Rolls-Royce Phantom EWB: 18.9mpgThe least economical new cars on sale in 2016

The Phantom Extended Wheelbase offers an additional 250mm in the rear passenger compartment compared to the ‘standard’ Phantom. The website says: “With its lounge-like proportions, it’s an indulgent private space that’s perfect for working, entertaining or relaxing between engagements.” Engagements such as filling up with fuel?

Ferrari GTC4Lusso: 18.8mpgThe least economical new cars on sale in 2016

The FF was Ferrari’s first all-wheel drive car. The GTC4Lusso is the FF updated for 2016, with a revised V12 engine and a new look. It’ll seat four in comfort and propel its occupants to a top speed of 208mph. Deliveries start in March 2017, so if you have £230,000 burning a hole in your pocket, now’s the time to talk to your Ferrari dealer.

Bentley Mulsanne: 18.8mpgThe least economical new cars on sale in 2016

Whatever you think of the Bentayga, you have to admire the fact that it’s more efficient than the Flying Spur, Continental and this – the Mulsanne. Power is sourced from a 6.75-litre twin-turbo V8 engine, and you can select from a range including a standard Mulsanne, Mulsanne Speed and an extended-wheelbase version.

Ferrari F12tdf: 18.3mpgThe least economical new cars on sale in 2016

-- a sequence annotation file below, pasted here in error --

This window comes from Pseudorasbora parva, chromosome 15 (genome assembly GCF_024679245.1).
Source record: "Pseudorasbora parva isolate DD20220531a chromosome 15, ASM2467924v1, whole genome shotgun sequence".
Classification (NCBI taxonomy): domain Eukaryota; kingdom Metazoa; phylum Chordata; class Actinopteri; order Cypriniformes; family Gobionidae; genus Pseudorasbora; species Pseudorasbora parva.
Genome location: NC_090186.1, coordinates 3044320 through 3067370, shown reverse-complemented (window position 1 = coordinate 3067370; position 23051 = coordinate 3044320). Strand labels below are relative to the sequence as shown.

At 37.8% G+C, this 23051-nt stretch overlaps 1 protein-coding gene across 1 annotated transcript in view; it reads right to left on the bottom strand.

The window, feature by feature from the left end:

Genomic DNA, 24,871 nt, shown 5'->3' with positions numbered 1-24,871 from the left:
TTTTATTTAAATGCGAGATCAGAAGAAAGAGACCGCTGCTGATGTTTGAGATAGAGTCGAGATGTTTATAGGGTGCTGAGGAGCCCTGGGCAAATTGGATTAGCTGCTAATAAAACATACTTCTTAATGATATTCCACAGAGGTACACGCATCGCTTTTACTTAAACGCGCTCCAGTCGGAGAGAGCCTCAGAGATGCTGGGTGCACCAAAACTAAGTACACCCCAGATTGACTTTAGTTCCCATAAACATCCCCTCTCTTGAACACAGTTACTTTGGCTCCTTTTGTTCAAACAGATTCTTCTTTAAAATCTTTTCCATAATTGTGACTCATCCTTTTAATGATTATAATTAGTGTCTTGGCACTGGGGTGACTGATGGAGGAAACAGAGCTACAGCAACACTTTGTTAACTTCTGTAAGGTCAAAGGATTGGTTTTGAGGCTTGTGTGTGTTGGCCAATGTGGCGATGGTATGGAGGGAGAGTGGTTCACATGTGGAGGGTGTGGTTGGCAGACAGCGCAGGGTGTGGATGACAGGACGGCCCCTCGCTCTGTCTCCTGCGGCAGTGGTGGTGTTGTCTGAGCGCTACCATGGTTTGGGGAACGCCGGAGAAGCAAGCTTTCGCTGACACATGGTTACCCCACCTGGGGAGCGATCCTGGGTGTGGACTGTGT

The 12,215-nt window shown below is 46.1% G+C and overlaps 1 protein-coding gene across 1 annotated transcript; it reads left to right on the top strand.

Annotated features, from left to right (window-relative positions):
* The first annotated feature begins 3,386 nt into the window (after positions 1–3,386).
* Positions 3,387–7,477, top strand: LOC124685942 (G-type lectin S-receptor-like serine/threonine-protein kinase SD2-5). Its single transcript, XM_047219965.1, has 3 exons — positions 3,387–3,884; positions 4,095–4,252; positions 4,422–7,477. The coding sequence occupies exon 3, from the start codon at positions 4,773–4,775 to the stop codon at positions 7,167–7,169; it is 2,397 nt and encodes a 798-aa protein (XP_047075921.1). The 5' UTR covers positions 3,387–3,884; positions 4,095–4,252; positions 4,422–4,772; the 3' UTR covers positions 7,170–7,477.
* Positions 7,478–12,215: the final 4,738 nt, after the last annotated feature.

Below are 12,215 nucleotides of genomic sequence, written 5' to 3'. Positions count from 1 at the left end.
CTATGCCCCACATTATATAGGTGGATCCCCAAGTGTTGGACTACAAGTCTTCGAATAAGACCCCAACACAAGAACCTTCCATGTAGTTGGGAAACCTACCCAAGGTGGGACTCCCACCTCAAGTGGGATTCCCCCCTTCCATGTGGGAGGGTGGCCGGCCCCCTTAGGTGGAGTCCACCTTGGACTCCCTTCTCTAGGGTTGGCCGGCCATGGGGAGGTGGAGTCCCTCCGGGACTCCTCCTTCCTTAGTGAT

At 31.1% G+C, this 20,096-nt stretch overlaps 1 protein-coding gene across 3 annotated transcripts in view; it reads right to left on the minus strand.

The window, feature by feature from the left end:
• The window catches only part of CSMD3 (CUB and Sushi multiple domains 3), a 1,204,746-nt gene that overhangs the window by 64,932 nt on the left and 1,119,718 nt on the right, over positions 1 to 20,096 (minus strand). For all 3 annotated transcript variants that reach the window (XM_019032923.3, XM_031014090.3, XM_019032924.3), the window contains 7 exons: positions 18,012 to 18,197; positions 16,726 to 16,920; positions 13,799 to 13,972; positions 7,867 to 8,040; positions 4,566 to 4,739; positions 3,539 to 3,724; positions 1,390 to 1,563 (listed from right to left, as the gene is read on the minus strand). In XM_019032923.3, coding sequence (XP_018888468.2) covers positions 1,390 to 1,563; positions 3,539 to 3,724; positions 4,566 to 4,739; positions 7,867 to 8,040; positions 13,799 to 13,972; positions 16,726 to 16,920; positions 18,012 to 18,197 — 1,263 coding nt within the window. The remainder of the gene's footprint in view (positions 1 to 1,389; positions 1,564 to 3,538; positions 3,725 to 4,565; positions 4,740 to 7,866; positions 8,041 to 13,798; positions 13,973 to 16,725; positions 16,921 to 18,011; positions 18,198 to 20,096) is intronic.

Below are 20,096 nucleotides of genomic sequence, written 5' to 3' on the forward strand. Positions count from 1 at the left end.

The F12tdf is the Ferrari F12 with the volume cranked up to 11. Lighter this, more powerful that – a root and branch study on how to take something excellent and make it more excellent. Ferrari says that just 799 will be built, each one costing a pound shy of £340,000. You can spend that quid on a chocolate bar during one of your many trips to the petrol station.

Maserati GranTurismo MC Stradale: 18.2mpgThe least economical new cars on sale in 2016

The MC Stradale is the lighter, more focused version of the Maserati GranTurismo, powered by a 460hp 4.7-litre V8 engine. At its launch in 2011, Maserati presented the MC Stradale as the most focused GT of the range, doing away with the rear seats. These were reinstated in 2013, along with the small matter of an additional 10 hp.

Vauxhall VXR8 GTS: 18.0mpgThe least economical new cars on sale in 2016

We’ve reached the top – or should that be bottom – three, and there’s something deeply satisfying about the fact that two of the cars wear a Vauxhall badge. Admittedly, the VXR8 GTS is based on a Holden Commodore, which makes it as Australian as Crocodile Dundee, but its engine is sourced from the distinctly American Camaro ZL1. Think of it as an M3 or C63 rival, with £20,000 change in your pocket. Which you can spend on fuel…

Lamborghini Aventador LP 750-4 SV: 17.7mpgThe least economical new cars on sale in 2016

Sandwiched between the pair of Vauxhalls is this: the Lamborghini Aventador LP 750-4 Superveloce. It’s powered by a 6.5-litre V12 engine, developing 740 hp and 507 lb-ft of torque. Top speed is an eye-watering 217mph, while the 0-62mph time is polished off in 2.8 seconds…